Chinua Achebe’s Things Fall Apart is a post-colonial novel that takes place towards the end of the nineteenth century in a small, fictional Nigerian village. The setting is of utmost importance to the context of the text because Achebe explores the ways in which the European missionaries inflicted their political structures and institutions on the Igbo society. Therefore, the novel does not exist as a short, concentrated commentary, but rather as an ongoing observation of the behavior and interactions of both the Igbo and the European missionaries.
The first reference to time in the novel occurs in Chapter One, when Okonkwo, the protagonist, beats Amalinze the Cat in a wrestling match. The text states, “As a young man of eighteen he had brought honor to his village by throwing Amalinze the Cat. Amalinze was the great wrestler who for seven years was unbeaten, from Umuofia to Mbaino” (1). The text then goes on to assert, “That was many years ago, twenty years or more, and during this time Okonkwo’s fame had grown like a bush fire in the harmattan” (1).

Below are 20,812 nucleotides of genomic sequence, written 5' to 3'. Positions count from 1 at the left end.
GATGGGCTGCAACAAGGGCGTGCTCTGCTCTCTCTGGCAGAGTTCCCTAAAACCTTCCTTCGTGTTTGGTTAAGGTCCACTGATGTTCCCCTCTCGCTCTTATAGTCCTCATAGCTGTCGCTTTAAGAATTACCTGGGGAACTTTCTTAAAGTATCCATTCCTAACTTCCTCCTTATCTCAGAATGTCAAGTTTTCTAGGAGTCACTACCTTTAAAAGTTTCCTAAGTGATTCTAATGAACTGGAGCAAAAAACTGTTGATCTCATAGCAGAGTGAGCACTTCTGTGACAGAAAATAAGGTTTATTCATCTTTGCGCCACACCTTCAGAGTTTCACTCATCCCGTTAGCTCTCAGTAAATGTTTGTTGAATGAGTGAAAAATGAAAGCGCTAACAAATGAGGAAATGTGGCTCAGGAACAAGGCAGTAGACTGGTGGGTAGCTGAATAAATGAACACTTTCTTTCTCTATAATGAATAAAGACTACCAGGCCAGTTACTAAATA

The next reference of time occurs when Okonkwo is given charge of Ikemefuna for three years after Okonkwo threatens a village to surrender a virgin and young man for atonement. The text states, “The elders of the clan had decided that Ikemefuna should be in Okonkwo’s care for a while. But no one thought it would be as long as three years” (20). The next major passage of time occurs when Okonkwo is exiled for seven years after he accidentally shoots and kills a boy at Ezedu’s funeral: “Your duty is to comfort your wives and children and take them back to you fatherland after seven years” (95). Okonkwo then returns to Umuofia, and upon seeing the influence that the European missionaries have exerted over his village, he commits suicide.
Thus, the book ranges over a span of thirty years.